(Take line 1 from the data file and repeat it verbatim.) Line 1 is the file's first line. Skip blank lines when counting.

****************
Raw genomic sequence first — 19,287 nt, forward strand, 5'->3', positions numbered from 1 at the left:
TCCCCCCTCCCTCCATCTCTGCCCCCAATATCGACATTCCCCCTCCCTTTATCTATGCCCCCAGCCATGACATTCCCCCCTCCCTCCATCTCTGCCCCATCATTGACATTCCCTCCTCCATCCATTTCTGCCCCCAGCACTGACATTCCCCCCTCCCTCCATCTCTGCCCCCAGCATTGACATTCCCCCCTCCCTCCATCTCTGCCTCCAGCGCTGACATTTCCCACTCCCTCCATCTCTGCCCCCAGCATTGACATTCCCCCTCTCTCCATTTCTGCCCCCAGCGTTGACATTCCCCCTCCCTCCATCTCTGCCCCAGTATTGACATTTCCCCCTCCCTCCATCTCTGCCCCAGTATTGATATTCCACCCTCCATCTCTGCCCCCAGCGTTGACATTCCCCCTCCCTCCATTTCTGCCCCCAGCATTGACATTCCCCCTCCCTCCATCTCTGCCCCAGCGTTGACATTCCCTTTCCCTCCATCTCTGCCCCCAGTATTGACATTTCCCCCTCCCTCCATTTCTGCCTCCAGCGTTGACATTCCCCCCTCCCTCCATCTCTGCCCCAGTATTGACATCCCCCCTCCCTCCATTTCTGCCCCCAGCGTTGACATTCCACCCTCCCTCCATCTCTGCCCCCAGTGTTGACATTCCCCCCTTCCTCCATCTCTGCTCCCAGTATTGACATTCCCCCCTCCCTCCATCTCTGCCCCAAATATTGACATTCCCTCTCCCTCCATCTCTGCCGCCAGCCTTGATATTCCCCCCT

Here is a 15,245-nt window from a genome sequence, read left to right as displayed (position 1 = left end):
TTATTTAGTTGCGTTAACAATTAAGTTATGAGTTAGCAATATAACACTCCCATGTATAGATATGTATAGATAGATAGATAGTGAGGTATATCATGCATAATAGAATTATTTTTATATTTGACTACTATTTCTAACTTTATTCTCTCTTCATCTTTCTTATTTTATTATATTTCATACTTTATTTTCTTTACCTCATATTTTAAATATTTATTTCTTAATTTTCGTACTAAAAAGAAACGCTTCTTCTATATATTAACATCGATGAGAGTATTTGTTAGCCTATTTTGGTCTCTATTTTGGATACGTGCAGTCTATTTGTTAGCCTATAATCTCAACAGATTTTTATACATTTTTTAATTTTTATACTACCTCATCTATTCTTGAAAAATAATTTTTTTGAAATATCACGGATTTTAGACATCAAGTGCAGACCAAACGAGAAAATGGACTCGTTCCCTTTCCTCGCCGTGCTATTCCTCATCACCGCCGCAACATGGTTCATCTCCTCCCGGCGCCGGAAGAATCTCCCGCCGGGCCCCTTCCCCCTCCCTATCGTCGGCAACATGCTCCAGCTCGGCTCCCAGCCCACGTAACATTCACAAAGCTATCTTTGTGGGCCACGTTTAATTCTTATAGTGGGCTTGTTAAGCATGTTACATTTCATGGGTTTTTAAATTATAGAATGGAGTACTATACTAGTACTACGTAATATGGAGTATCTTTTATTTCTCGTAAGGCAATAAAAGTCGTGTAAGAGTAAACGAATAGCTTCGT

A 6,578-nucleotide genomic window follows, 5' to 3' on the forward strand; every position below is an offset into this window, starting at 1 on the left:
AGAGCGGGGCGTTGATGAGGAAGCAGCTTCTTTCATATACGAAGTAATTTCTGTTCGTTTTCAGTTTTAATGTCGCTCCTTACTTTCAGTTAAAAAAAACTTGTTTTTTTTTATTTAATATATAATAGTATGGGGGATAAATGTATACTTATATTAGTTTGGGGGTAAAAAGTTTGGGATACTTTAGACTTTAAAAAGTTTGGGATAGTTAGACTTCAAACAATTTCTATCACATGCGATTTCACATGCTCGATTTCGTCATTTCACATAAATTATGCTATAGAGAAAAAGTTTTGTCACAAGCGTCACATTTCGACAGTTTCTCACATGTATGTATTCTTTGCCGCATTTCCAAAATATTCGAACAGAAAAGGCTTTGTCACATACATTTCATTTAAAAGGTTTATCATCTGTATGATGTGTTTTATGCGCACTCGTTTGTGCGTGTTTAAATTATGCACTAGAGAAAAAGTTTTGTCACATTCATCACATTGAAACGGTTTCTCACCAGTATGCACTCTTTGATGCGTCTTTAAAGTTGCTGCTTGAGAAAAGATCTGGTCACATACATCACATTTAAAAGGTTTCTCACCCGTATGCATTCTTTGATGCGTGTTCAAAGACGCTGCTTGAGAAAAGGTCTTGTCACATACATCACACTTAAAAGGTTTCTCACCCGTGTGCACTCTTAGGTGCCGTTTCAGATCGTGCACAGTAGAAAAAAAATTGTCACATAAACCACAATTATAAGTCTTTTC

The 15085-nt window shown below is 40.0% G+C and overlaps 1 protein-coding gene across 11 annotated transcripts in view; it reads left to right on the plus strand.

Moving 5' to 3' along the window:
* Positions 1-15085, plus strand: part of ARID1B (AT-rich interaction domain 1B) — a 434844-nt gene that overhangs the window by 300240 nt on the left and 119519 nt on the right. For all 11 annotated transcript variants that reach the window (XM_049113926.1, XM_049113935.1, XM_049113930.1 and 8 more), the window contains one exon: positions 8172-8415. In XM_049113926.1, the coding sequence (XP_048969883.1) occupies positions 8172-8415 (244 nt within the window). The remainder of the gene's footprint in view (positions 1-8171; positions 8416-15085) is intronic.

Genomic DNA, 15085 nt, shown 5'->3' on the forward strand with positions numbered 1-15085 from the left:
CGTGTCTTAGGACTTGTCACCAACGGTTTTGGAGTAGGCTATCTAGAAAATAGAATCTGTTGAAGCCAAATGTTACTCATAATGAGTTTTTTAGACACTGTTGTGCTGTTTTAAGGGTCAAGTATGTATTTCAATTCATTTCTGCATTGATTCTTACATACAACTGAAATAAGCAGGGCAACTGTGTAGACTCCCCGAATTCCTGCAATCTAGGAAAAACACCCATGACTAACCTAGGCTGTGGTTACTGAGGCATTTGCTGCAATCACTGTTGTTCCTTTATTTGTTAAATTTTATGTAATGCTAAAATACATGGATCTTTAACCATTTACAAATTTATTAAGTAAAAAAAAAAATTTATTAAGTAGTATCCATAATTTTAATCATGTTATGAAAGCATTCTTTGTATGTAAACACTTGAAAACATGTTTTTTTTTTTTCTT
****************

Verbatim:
Raw genomic sequence first — 19,287 nt, forward strand, 5'->3', positions numbered from 1 at the left: